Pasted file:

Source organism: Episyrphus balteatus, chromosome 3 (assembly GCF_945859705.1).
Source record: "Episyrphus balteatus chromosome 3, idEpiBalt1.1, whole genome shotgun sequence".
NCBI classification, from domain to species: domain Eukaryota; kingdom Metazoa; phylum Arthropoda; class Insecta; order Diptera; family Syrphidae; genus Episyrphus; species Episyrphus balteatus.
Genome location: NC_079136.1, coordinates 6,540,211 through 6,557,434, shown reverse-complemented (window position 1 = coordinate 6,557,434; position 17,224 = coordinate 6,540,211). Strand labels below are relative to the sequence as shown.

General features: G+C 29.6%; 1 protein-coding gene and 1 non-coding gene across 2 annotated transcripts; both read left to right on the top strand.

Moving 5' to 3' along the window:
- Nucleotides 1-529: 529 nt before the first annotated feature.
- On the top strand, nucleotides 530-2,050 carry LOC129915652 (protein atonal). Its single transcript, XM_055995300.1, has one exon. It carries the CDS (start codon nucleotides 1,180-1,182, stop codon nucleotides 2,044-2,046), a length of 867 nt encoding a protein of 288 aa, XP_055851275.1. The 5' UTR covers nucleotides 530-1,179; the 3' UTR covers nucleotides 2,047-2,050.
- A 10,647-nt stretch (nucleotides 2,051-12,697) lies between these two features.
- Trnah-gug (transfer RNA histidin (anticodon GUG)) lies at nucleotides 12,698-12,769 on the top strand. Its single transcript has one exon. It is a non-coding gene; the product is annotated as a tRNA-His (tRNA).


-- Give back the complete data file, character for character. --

Source organism: Episyrphus balteatus, chromosome 3 (assembly GCF_945859705.1).
Source record: "Episyrphus balteatus chromosome 3, idEpiBalt1.1, whole genome shotgun sequence".
NCBI classification, from domain to species: domain Eukaryota; kingdom Metazoa; phylum Arthropoda; class Insecta; order Diptera; family Syrphidae; genus Episyrphus; species Episyrphus balteatus.
Genome location: NC_079136.1, coordinates 6,540,211 through 6,557,434, shown reverse-complemented (window position 1 = coordinate 6,557,434; position 17,224 = coordinate 6,540,211). Strand labels below are relative to the sequence as shown.

General features: G+C 29.6%; 1 protein-coding gene and 1 non-coding gene across 2 annotated transcripts; both read left to right on the top strand.

Moving 5' to 3' along the window:
- Nucleotides 1-529: 529 nt before the first annotated feature.
- On the top strand, nucleotides 530-2,050 carry LOC129915652 (protein atonal). Its single transcript, XM_055995300.1, has one exon. It carries the CDS (start codon nucleotides 1,180-1,182, stop codon nucleotides 2,044-2,046), a length of 867 nt encoding a protein of 288 aa, XP_055851275.1. The 5' UTR covers nucleotides 530-1,179; the 3' UTR covers nucleotides 2,047-2,050.
- A 10,647-nt stretch (nucleotides 2,051-12,697) lies between these two features.
- Trnah-gug (transfer RNA histidin (anticodon GUG)) lies at nucleotides 12,698-12,769 on the top strand. Its single transcript has one exon. It is a non-coding gene; the product is annotated as a tRNA-His (tRNA).